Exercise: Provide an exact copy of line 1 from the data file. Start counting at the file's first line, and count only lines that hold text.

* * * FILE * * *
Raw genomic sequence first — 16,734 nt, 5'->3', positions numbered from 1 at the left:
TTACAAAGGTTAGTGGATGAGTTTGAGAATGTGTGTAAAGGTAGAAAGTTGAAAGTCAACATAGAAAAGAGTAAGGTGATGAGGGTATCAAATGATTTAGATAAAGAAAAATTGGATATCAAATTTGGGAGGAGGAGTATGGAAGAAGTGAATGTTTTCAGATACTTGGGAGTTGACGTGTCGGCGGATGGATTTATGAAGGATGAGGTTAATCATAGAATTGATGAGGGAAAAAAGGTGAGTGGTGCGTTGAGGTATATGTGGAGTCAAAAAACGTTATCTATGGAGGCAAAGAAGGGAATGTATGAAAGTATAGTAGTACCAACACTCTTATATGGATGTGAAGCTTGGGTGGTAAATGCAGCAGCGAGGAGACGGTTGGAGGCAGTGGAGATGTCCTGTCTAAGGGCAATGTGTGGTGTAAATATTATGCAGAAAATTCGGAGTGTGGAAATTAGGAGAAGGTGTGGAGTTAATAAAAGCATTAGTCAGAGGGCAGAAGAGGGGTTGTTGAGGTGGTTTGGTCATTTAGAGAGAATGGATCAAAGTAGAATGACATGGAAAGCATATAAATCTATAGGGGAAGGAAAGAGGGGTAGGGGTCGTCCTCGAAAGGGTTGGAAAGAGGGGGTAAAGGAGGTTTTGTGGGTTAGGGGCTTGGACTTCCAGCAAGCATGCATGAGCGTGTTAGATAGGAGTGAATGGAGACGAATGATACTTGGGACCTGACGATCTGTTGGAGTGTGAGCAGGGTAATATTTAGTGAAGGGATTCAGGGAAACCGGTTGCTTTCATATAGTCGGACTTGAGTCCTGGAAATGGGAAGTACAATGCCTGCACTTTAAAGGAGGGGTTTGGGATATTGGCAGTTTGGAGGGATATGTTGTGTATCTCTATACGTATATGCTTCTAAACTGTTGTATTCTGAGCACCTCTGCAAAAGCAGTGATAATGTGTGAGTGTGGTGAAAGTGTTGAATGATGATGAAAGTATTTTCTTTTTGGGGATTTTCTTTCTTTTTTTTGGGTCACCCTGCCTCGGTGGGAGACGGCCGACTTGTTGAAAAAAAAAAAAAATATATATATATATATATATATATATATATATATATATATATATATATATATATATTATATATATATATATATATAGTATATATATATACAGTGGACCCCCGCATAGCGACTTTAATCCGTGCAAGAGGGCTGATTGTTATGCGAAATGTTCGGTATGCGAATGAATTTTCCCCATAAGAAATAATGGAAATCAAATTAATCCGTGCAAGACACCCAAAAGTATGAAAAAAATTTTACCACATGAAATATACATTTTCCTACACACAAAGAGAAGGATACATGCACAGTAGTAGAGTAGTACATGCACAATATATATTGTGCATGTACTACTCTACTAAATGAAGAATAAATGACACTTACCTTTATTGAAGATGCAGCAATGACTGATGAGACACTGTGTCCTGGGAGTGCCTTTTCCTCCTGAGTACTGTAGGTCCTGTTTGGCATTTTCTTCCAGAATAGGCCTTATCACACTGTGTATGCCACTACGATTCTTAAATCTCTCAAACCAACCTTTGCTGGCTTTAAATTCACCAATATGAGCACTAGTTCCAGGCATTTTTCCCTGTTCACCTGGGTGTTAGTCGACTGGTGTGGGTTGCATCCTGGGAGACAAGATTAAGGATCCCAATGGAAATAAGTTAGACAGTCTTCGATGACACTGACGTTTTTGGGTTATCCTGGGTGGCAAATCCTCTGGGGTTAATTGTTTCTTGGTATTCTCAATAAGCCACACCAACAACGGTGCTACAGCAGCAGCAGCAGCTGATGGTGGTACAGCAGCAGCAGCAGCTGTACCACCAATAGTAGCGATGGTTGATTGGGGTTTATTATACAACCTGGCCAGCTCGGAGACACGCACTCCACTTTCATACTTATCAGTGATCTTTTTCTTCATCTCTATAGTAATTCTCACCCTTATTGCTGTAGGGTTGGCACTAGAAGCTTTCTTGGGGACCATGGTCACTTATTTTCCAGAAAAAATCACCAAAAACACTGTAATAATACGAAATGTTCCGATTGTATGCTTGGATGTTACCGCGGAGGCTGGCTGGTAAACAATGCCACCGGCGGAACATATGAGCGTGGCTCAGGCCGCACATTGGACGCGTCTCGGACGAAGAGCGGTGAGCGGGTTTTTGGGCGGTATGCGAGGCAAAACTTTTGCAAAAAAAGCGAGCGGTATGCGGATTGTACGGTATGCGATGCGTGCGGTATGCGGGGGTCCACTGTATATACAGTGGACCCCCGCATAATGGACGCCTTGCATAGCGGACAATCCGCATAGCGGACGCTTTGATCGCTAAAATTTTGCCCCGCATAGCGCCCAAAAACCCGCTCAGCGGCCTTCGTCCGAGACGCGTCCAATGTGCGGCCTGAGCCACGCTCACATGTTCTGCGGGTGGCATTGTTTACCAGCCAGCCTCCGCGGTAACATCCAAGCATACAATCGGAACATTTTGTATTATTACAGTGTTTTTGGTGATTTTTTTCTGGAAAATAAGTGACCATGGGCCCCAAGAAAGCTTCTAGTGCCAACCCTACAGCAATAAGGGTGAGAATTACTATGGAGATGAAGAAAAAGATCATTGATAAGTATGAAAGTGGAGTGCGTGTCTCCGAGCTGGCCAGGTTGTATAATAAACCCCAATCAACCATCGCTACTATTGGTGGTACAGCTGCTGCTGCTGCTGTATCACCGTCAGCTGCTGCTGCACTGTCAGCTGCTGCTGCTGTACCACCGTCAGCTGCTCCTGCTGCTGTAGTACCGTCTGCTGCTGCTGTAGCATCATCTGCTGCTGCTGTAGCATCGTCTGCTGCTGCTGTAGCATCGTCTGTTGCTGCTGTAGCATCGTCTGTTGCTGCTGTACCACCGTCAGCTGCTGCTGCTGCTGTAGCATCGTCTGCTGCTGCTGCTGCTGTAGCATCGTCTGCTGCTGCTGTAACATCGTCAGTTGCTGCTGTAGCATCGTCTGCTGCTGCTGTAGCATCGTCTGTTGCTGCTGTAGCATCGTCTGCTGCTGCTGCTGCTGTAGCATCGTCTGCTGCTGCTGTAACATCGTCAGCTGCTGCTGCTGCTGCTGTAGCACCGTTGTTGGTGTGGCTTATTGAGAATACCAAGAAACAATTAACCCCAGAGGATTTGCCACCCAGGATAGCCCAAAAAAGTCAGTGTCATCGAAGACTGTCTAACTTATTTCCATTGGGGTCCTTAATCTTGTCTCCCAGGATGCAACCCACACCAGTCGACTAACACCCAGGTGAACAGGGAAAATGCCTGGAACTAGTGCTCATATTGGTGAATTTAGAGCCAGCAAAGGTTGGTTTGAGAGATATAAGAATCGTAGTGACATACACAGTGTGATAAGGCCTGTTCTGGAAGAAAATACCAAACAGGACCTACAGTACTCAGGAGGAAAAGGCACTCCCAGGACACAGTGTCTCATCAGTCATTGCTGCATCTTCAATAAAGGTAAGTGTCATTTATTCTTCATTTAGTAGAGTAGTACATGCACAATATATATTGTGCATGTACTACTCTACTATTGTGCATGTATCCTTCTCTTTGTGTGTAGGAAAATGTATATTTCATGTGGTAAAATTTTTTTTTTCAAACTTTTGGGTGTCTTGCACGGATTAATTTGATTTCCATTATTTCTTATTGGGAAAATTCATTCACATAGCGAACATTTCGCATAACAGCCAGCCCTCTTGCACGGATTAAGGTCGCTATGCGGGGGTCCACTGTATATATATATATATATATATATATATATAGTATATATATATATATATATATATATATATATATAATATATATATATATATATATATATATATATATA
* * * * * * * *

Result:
Raw genomic sequence first — 16,734 nt, 5'->3', positions numbered from 1 at the left: